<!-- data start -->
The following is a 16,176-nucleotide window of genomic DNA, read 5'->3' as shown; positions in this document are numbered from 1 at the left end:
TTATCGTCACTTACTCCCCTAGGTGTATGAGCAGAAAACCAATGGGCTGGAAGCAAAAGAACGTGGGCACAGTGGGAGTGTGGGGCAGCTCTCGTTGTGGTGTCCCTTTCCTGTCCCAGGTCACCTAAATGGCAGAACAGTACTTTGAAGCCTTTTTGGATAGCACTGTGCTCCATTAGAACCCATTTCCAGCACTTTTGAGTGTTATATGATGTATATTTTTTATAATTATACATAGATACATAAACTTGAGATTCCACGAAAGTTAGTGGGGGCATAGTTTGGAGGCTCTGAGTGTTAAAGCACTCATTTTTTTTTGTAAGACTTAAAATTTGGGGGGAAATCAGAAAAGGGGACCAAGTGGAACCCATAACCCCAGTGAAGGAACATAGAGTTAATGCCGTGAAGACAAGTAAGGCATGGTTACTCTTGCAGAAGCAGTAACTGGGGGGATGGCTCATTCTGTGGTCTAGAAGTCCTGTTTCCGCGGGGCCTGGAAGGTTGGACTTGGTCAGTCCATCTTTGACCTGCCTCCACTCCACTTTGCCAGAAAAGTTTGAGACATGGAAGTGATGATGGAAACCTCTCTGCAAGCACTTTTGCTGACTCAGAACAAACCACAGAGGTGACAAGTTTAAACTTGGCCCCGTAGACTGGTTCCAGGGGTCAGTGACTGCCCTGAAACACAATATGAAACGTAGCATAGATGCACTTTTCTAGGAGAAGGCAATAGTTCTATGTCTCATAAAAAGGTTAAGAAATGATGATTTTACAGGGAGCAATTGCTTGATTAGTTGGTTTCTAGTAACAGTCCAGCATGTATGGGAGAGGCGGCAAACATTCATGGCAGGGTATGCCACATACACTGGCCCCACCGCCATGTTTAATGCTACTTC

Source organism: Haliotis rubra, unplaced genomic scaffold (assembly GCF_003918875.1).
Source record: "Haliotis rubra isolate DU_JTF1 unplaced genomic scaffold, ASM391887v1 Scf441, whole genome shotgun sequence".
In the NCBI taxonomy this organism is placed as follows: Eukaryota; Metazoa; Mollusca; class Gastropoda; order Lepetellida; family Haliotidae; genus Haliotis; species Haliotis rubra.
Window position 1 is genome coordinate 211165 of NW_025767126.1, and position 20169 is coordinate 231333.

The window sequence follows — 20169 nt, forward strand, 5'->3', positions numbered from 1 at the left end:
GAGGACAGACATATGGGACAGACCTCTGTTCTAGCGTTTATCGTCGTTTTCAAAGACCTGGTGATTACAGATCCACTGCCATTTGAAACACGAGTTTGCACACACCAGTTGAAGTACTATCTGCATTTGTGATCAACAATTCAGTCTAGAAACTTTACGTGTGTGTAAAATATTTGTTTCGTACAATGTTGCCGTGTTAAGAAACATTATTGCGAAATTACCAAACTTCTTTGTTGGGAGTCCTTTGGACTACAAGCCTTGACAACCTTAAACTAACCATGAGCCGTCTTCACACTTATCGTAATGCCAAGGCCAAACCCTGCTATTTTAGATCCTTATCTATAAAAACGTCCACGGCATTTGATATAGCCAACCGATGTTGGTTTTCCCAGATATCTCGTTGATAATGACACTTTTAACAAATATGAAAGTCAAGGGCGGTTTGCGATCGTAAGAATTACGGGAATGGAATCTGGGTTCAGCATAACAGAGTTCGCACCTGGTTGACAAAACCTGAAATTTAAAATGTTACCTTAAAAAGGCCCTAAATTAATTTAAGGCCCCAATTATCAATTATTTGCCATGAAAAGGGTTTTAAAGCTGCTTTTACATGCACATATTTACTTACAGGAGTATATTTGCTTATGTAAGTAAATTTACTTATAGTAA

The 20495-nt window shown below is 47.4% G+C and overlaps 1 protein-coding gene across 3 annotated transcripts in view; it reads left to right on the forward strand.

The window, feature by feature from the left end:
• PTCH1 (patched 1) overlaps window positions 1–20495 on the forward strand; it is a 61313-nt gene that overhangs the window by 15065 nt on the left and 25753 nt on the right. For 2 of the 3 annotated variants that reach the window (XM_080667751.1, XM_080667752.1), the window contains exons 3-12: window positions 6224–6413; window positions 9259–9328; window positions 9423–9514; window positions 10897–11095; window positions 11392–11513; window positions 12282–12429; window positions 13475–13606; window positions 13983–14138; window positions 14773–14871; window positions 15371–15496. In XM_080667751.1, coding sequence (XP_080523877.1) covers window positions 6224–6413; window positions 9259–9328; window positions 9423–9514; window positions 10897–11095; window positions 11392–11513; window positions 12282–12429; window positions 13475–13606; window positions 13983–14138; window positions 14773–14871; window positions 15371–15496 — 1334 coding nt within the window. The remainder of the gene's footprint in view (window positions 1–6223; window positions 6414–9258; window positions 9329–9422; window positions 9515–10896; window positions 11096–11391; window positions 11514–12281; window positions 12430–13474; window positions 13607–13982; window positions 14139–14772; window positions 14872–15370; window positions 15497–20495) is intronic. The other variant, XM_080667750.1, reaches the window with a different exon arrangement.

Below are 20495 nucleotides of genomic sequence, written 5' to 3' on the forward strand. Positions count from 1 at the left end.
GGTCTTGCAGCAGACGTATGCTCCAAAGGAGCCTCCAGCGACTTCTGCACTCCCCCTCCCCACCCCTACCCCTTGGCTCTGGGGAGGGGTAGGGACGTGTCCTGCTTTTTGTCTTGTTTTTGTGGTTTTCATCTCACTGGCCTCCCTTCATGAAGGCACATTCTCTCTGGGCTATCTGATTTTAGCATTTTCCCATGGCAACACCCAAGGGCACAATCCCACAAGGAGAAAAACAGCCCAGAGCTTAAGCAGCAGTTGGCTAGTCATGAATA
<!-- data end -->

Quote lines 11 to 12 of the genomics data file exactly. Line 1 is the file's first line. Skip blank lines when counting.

• PTCH1 (patched 1) overlaps window positions 1–20495 on the forward strand; it is a 61313-nt gene that overhangs the window by 15065 nt on the left and 25753 nt on the right. For 2 of the 3 annotated variants that reach the window (XM_080667751.1, XM_080667752.1), the window contains exons 3-12: window positions 6224–6413; window positions 9259–9328; window positions 9423–9514; window positions 10897–11095; window positions 11392–11513; window positions 12282–12429; window positions 13475–13606; window positions 13983–14138; window positions 14773–14871; window positions 15371–15496. In XM_080667751.1, coding sequence (XP_080523877.1) covers window positions 6224–6413; window positions 9259–9328; window positions 9423–9514; window positions 10897–11095; window positions 11392–11513; window positions 12282–12429; window positions 13475–13606; window positions 13983–14138; window positions 14773–14871; window positions 15371–15496 — 1334 coding nt within the window. The remainder of the gene's footprint in view (window positions 1–6223; window positions 6414–9258; window positions 9329–9422; window positions 9515–10896; window positions 11096–11391; window positions 11514–12281; window positions 12430–13474; window positions 13607–13982; window positions 14139–14772; window positions 14872–15370; window positions 15497–20495) is intronic. The other variant, XM_080667750.1, reaches the window with a different exon arrangement.

Below are 20495 nucleotides of genomic sequence, written 5' to 3' on the forward strand. Positions count from 1 at the left end.